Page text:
Lack of skills
Again, there should be no such objection. First of all, because there are dozens of tools that allow you to create a website very easily, without touching a single line of code. This is the case of the six tools mentioned above, for example.
Secondly, because with the development of the Internet, it is now possible to acquire dozens of skills related to the creation and maintenance of a website. Knowledge is more accessible than ever.
Finally, for those who don’t have the necessary skills and don’t want to get their hands dirty, there are services like Sortlist that make it very easy to find a provider.
What are the priorities for SMEs that already have a website?
Improving mobile performance
The priority that jumped out at us was to make the website more mobile-friendly.
According to the results of our survey, 38% of SMEs consider that their site should be more mobile-friendly, and 26% of the SMEs surveyed consider this to be their priority for the year 2020. And rightly so! Between 2013 and 2019, smartphones increased their market share of global traffic from 16.2% to 53.3%. This figure has been rising steadily since 2009, and is likely to continue to rise, given that access to a smartphone is much easier than access to a computer, especially in developing countries.
In addition, ignoring the responsiveness of a website can have a major impact on a company’s ability to compete on search engines. In April 2015, Google launched an update that penalizes companies that do not create a mobile-friendly website.
Finally, not having a website adapted to mobile browsing is tantamount to missing a huge opportunity to reach the Millennials and Gen-Z, for whom mobile browsing is an integral part of daily life.
Producing high quality content
The second priority we found was content creation: 28% of SMEs with a website say this is their main priority for 2020.
It makes sense to us. When we look at the statistic we quoted earlier, that 59% of consumers say they use Google to find out about a product or service they are considering buying, the creation of quality content clearly has a role to play in converting these prospects into customers.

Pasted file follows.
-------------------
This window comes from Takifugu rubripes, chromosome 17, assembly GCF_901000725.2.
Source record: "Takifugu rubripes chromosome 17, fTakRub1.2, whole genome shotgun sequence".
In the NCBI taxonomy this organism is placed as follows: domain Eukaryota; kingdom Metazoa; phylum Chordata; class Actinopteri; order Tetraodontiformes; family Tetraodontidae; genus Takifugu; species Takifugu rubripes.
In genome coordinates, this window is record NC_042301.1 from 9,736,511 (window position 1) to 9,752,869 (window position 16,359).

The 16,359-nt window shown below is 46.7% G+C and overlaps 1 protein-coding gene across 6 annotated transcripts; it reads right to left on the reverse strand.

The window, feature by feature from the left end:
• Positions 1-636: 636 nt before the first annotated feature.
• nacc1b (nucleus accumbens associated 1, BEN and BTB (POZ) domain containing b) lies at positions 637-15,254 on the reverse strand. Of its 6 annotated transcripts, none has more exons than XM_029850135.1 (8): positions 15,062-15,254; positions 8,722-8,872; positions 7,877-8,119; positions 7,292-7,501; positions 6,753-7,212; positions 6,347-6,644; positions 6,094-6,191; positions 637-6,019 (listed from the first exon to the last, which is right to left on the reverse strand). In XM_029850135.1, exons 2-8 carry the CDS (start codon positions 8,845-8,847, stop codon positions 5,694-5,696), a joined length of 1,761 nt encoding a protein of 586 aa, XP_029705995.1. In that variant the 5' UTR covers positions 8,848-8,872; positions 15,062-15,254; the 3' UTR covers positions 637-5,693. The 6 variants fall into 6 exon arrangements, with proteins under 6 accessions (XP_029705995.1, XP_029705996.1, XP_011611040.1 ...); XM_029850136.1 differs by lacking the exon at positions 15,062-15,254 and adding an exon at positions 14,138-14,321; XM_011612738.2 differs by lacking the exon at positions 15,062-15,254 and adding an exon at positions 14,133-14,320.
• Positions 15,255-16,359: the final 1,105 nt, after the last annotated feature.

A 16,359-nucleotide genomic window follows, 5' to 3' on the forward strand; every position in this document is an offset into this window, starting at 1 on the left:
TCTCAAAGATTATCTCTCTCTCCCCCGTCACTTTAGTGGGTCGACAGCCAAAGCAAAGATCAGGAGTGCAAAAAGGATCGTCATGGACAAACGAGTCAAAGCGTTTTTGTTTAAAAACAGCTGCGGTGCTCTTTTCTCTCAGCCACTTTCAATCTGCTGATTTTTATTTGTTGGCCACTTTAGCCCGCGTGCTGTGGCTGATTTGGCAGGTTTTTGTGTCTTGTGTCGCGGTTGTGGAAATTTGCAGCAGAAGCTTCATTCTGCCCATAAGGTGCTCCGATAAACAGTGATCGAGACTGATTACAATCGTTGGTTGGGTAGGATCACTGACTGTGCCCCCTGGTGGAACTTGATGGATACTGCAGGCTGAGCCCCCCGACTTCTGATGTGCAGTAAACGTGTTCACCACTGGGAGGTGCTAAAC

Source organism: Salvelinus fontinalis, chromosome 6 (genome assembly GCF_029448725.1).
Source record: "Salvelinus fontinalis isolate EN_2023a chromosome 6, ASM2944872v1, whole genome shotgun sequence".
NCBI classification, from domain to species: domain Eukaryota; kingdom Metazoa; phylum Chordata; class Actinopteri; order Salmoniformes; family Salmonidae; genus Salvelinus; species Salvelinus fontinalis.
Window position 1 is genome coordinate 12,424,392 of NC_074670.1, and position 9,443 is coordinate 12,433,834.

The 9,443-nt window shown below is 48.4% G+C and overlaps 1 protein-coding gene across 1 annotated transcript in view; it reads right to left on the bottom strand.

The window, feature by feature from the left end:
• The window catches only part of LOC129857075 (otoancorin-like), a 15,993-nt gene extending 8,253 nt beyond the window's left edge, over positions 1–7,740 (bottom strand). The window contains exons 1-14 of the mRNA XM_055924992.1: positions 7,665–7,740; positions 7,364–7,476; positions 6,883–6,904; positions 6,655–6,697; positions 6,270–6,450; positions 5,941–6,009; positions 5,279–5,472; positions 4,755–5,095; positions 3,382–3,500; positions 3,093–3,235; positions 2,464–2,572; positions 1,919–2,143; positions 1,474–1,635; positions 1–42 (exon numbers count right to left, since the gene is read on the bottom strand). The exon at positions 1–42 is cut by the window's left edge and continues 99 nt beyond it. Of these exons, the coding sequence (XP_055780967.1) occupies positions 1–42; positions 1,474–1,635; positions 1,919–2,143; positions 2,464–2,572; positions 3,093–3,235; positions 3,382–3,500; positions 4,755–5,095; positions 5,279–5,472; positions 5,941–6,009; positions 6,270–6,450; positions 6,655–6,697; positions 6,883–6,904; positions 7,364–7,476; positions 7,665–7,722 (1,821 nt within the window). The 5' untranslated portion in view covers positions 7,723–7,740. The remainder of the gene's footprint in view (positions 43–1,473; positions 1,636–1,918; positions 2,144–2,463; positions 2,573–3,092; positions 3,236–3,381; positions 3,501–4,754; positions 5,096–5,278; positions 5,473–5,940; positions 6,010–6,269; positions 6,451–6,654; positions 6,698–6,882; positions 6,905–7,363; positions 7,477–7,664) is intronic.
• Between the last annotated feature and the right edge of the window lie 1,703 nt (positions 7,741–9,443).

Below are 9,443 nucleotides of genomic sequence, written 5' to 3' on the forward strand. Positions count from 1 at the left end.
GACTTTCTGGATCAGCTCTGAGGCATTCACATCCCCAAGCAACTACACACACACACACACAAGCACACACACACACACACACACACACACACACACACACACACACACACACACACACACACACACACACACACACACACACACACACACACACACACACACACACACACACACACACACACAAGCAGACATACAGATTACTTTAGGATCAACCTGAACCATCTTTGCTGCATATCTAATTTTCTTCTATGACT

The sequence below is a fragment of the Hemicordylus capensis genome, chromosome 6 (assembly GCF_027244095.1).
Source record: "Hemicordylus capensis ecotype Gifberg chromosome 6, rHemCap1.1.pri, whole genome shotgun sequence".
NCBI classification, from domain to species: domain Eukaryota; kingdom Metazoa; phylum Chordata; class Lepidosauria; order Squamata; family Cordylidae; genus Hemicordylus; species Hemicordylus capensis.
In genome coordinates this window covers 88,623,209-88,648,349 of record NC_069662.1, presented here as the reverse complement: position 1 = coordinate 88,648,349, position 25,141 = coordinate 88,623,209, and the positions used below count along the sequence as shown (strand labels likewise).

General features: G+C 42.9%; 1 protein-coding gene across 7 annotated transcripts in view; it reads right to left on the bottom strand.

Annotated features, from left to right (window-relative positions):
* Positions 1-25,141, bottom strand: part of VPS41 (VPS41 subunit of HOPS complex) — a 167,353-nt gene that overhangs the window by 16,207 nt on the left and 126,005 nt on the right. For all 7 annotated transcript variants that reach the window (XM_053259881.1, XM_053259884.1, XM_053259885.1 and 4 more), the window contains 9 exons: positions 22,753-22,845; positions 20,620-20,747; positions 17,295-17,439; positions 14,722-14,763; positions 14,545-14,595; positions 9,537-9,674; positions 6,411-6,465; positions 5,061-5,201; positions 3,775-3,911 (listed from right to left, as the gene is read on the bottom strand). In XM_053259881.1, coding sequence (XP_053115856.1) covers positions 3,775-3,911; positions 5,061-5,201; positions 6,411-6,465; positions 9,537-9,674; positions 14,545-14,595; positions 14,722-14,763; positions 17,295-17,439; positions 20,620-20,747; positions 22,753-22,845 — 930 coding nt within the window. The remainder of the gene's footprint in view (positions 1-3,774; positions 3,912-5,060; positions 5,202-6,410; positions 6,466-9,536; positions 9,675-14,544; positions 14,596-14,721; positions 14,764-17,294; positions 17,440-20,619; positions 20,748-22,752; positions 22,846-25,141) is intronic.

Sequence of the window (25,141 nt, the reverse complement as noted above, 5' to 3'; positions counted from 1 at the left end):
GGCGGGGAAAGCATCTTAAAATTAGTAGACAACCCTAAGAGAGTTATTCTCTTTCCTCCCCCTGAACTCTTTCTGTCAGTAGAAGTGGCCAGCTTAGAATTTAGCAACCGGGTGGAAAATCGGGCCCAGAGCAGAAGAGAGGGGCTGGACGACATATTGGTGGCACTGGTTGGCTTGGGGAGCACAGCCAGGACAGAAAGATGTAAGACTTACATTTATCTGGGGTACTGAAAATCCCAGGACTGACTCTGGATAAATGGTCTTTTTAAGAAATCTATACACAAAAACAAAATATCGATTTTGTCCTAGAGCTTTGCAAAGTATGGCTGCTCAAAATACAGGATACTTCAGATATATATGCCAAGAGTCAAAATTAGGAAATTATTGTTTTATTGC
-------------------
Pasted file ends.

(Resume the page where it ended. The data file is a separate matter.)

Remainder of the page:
In addition, content creation can be an acquisition channel. By producing high value-added content targeting keywords related to an SME’s business areas, the SME is likely to appear in the search results of its target customers on Google. And it works: 72% of marketers say that content marketing generates more engagement and more leads.
The importance of SEO is underestimated
One thing that stands out among these priorities is the low importance given by SMEs to improving their SEO. Indeed, only 17% of SMEs with a website consider improving SEO to be their priority for 2020.
Of course, all the priorities in this table are important, but SEO has a special place. It is a major asset that will play a role in the long term, and must be combined with efforts devoted to content production. An SME that manages to combine a strong SEO with high-quality content will have a major advantage over its competitors because it will be much more promoted by Google. In our opinion, SEO should be taken much more seriously.
Improving security and user experience
The last two priorities cited by SMEs with a website are security (26%) and user experience (27%). These priorities are relevant. As far as user experience is concerned, having a website that manages to combine an attractive design with ease of use is key to the success of any business.
As far as security is concerned, this priority is also relevant, especially for Millennials and Gen-Z. Indeed, 79% of them fear being a victim of online fraud, and 73% of them are worried about the use companies make of their personal data. In addition, 25% of both generations have already ended a relationship with a company because it was unable to protect their personal data.
What this means is that Internet users are becoming increasingly educated about their data, and it is quite possible that data protection will become a criterion for purchasing decisions. If this were to happen, SMEs that make data protection one of their priorities could be favoured by the Millennials and Gen-Z.
How do SMEs build their websites?
For SMEs that already have a website, 40% of them have decided to collaborate with an agency, whether it be in web design or UX.
This seems to us to be a good strategy, which we encourage and support.
Indeed, digitalisation has created a lot of new opportunities for SMEs, but it has also brought its share of complexity. The one does not come without the other, and it is necessary to understand this complexity in order to fully grasp the opportunities of digitization.
And we are convinced that the best way to do this is to surround ourselves with the right people and to build strong relationships with experts who can advise us. That’s why Sortlist exists, because we want to play a role in helping SMEs, and any company in general, to stay up to date with digitization by working with the best providers on the market.
More details on this study
The study on which this article is based was conducted between May 19th and May 21st, 2020. Specifically, Sortlist interviewed 500 SMEs, divided between France, Belgium, Germany, the Netherlands and Spain. These SMEs are companies with less than 250 employees and do not exceed 50 million euros in annual turnover. Finally, the respondents of this study were either managing directors or owners of an SME.